Rowsley can raise value by divesting non-core assets
IF billionaire Peter Lim had wanted to realise the fullest value for the Thomson Medical healthcare group, an initial public offering (IPO) would have been the cleanest way to structure a deal.
By choosing instead to inject these healthcare assets into Rowsley, the listed firm which he also controls, Mr Lim seems to be making an effort to reverse the fortunes of the loss-making company with interests in a mishmash of businesses including real estate, design consultancy and hotel management.
On Monday, Rowsley inked a deal to acquire the Thomson Medical's businesses from Mr Lim for S$1.6 billion, to be paid mostly in stock. An IPO was certainly something Thomson had considered. In September last year, Roy Quek, executive chairman of Thomson Medical and chief executive of TMC Life Sciences, told The Business Times that the group was gunning for an initial public offering. He told BT then: "If we were to do a listing now, we'd probably have a market capitalisation of S$2 billion to S$3 billion. I think we can do better. We're targeting S$5 billion for a start and trying to grow that."
Asked to comment on the deal structure during Rowsley's press conference held at Goodwood Park Hotel on Monday, Mr Quek told BT: "This really is the prerogative of the owner. How he wants to structure his ownership and his shareholding is not something that management should comment on."
Mr Lim did not attend Rowsley's press conference at Goodwood Park Hotel on Monday.
Certainly, the asset injection makes good sense for Mr Lim, who will swap his 100 per cent stake in private firm Thomson Medical and 70.36 per cent stake in Malaysia-listed TMC Life Sciences for S$1.6 billion in Rowsley shares and roughly S$40 million in cash.
Whether it is also a great deal for shareholders will depend on how much growth the company can deliver.
For shareholders' bonus warrants to be in the money, Rowsley's shares must trade above S$0.09 in the year following the asset injection. For their piggyback warrants to be in the money, Rowsley's shares must remain above S$0.12 four years after the bonus warrants are issued.
One concern is that Rowsley has a track record of issuing new shares to fund acquisitions, and not always living up to expectations.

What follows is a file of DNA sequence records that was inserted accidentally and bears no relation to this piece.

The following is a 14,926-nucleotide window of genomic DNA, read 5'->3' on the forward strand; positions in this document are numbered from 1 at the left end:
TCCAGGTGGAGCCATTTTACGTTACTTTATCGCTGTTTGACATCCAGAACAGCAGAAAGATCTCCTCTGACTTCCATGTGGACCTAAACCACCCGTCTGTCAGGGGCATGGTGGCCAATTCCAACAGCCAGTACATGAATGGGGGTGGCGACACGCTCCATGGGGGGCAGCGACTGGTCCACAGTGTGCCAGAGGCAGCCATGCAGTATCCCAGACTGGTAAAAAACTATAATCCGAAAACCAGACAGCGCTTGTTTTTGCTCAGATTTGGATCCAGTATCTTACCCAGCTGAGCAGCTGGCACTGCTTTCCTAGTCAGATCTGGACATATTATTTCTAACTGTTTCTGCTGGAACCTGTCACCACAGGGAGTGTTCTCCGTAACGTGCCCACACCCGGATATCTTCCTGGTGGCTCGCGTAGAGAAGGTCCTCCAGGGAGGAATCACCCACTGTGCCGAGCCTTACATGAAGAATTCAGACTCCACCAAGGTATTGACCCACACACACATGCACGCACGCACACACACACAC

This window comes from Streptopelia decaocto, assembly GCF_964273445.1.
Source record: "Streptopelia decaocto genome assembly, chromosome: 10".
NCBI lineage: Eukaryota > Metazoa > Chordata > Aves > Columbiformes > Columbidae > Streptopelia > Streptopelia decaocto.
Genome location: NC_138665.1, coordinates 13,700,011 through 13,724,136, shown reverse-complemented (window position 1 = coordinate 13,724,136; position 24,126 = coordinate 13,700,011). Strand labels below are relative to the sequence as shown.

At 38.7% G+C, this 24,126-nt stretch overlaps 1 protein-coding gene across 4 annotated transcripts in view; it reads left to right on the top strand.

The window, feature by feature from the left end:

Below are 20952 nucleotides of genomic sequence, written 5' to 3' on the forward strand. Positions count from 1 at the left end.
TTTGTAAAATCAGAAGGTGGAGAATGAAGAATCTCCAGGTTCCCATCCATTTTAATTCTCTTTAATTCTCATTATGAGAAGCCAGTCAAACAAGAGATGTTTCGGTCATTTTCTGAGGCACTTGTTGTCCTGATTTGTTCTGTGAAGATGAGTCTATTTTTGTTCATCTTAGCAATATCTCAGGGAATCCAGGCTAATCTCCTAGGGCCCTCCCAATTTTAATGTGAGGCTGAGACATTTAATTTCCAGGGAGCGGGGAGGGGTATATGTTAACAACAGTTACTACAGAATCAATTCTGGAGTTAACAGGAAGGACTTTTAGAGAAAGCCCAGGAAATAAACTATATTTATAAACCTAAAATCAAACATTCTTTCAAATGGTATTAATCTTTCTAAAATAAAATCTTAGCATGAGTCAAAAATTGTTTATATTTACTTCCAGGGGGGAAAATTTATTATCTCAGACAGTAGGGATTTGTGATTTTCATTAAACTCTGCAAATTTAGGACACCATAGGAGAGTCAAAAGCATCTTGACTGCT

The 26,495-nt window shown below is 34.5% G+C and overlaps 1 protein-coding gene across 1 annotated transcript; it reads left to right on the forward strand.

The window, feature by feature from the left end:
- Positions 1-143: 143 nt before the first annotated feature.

In 2007, Rowsley unveiled plans to acquire a China solar energy firm by issuing S$2.7 billion worth of new shares. The firm had not sold a single solar panel at the point and the deal was scrapped months later.
In 2013, Rowsley became a real estate player by acquiring RSP Architects and a 9.23ha plot of land in Iskandar, Johor for S$545.5 million in all-share deals. The land plot in Vantage Bay was majority-owned by Mr Lim. The Vantage Bay project faced constant delays and was repositioned from a residential, office and retail project into a healthcare hub in 2015, with Thomson Medical roped in.
On Monday, Rowsley said that Thomson Iskandar Medical Hub, comprising a 500-bed hospital and 400-suite medical tower would be completed in 2021.
Last year, Mr Quek declared plans to add 300 beds to the 187-bed Thomson Medical Centre at Thomson Road in Singapore. Rowsley's announcements on Monday made no mention of this.
The group has yet to receive the relevant approvals from the Health Ministry to execute. Mr Quek explained: "In Singapore, we're always looking to expand. It's really a question of working with the authorities to make sure that whatever we have planned is in line with what they have in their own plans."
Clearly, Thomson Medical has faced challenges in realising its expansive ambitions, and needs a good team to hit the ground running.
At the same time, Rowsley has said that healthcare will become its main focus, and the proposed change in name from Rowsley to "Thomson Medical Group" will reflect this.
It plans to undertake a strategic review of its real estate, consultancy and hospitality assets once shareholders approve the acquisition in the first quarter next year.
To raise shareholder value, Rowsley could consider disposing of its non-healthcare assets to sharpen its focus on healthcare and shed its image as a hotchpotch grouping of Mr Lim's varied interests.
19 December 2017